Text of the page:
Helen is also the first who had an emotional relation, even a love affair, with one of the Wilcoxes, with the younger son Paul Wilcox. But Paul immediately regrets his outburst of feelings and dissolves the engagement the next day. Helen, accompanied by her aunt Mrs Juley Munt, returns to London. During the further development of the story Helen clearly opposes the Wilcoxes manner. At first she was hurt and offended by Paul’s retreat, then an incorrect information of Henry Wilcox causes the downfall of her protégé Leonard Bast, and her anger turns into hate.

It is Margaret who turns out to be the mediating person between the two families. Although Margaret and Helen agree in so many points of view and share certain values, Margaret does not reject the Wilcoxes as Helen does. Margaret and Ruth Wilcox become friends, and this friendship symbolizes the first deep personal tie between the families. Even at that time when Margaret does not know Henry and the children well, she already sees the need of connection between both types of men, of the rational type to which the male Wilcoxes belong, and the emotional, intellectual type like she and her sister, in order to create a cultivated society:

[the Wilcoxes] led a life that she could not attain to – the outer life of ‘telegrams and anger’, which had detonated when Helen and Paul had touched in June, and had detonated again the other week. To Margaret this life was to remain a real force. She could not despise it, as Helen and Tibby affected to do so. It fostered such virtues as neatness, decision and obedience, virtues of the second rank, no doubt, but they have formed our civilization. They form character, too; Margaret could not doubt it: they keep the soul from being sloppy. How dare Schlegels despise Wilcoxes, when it takes all sorts to make a world? (Forster 88)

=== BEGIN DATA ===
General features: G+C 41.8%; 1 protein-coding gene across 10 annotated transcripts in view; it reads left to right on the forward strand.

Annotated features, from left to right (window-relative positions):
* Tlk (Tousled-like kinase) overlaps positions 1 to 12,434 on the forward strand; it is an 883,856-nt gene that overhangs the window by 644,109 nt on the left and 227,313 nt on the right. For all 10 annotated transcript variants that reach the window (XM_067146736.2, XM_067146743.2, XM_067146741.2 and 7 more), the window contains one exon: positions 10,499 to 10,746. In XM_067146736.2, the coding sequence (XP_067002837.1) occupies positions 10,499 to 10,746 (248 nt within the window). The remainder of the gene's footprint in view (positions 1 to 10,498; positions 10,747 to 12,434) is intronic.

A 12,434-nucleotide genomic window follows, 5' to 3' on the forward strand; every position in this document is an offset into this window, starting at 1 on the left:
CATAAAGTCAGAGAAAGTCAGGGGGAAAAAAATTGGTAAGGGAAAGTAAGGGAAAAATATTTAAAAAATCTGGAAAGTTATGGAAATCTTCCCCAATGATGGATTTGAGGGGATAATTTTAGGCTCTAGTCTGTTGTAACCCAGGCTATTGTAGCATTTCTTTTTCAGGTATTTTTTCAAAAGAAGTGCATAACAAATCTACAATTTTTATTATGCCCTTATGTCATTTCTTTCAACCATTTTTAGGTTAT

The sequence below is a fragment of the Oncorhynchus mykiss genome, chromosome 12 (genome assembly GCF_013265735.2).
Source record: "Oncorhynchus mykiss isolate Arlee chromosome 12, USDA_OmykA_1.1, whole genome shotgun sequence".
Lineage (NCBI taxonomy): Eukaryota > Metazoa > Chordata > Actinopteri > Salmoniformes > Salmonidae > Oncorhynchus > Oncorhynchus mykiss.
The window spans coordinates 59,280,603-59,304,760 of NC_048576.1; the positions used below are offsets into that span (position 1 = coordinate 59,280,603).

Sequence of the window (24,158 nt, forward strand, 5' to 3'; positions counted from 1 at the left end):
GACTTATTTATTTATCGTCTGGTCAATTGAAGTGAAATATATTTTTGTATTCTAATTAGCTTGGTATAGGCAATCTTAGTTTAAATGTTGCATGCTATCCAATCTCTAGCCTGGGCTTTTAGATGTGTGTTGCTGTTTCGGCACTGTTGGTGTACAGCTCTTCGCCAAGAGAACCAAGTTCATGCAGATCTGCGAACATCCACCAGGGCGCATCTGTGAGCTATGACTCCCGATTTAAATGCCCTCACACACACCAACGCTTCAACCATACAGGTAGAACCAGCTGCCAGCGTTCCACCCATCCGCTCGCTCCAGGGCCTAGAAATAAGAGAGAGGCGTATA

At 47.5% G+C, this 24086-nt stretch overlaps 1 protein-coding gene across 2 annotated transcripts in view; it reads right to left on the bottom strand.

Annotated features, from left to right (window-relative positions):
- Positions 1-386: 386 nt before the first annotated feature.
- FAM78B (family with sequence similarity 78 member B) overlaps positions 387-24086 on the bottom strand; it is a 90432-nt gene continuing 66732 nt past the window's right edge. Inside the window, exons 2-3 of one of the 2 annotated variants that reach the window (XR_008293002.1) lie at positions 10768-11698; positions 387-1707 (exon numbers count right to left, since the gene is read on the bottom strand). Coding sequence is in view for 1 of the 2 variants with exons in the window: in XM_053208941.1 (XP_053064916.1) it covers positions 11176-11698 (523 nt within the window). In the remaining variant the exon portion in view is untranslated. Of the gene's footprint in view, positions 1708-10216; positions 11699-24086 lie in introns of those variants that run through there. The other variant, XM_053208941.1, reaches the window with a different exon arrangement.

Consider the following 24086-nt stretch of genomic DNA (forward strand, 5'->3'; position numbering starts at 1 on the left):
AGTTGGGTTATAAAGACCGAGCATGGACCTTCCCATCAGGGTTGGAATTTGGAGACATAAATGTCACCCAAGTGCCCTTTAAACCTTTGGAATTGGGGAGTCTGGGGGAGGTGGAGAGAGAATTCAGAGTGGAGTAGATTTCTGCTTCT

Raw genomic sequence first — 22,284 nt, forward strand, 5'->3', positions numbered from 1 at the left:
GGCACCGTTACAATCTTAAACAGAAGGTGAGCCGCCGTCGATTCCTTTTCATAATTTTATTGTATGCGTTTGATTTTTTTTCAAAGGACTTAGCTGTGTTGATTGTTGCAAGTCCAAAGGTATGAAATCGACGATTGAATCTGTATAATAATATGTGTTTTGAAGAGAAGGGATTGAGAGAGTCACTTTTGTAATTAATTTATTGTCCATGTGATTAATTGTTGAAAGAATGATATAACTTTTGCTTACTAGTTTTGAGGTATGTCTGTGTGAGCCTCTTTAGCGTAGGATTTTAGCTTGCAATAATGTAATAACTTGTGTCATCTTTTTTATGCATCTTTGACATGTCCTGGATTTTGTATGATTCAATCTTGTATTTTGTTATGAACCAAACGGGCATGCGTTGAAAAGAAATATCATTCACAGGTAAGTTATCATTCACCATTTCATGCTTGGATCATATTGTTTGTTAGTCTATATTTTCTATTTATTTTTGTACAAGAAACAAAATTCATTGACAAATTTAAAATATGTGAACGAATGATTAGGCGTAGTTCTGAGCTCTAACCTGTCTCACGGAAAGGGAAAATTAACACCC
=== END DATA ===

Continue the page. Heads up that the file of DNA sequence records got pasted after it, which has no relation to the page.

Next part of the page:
[...]

Excerpt out of 18 pages

Details

Title
Howards End by E. M. Forster: "Only Connect!"
College
Johannes Gutenberg University Mainz  (Seminar für Englische Philologie: Forschungs- und Lehrbereich Anglistik)
Course
The Edwardian Novelists
Grade
1,3
Author
Year
2001
Pages
18
Catalog Number
V44788
ISBN (eBook)
9783638423182
File size
383 KB
Language
English
Tags
Howards, Forster, Only, Connect, Edwardian, Novelists
Quote paper
Mieke Schüller (Author), 2001, Howards End by E. M. Forster: "Only Connect!", Munich, GRIN Verlag, https://www.grin.com/document/44788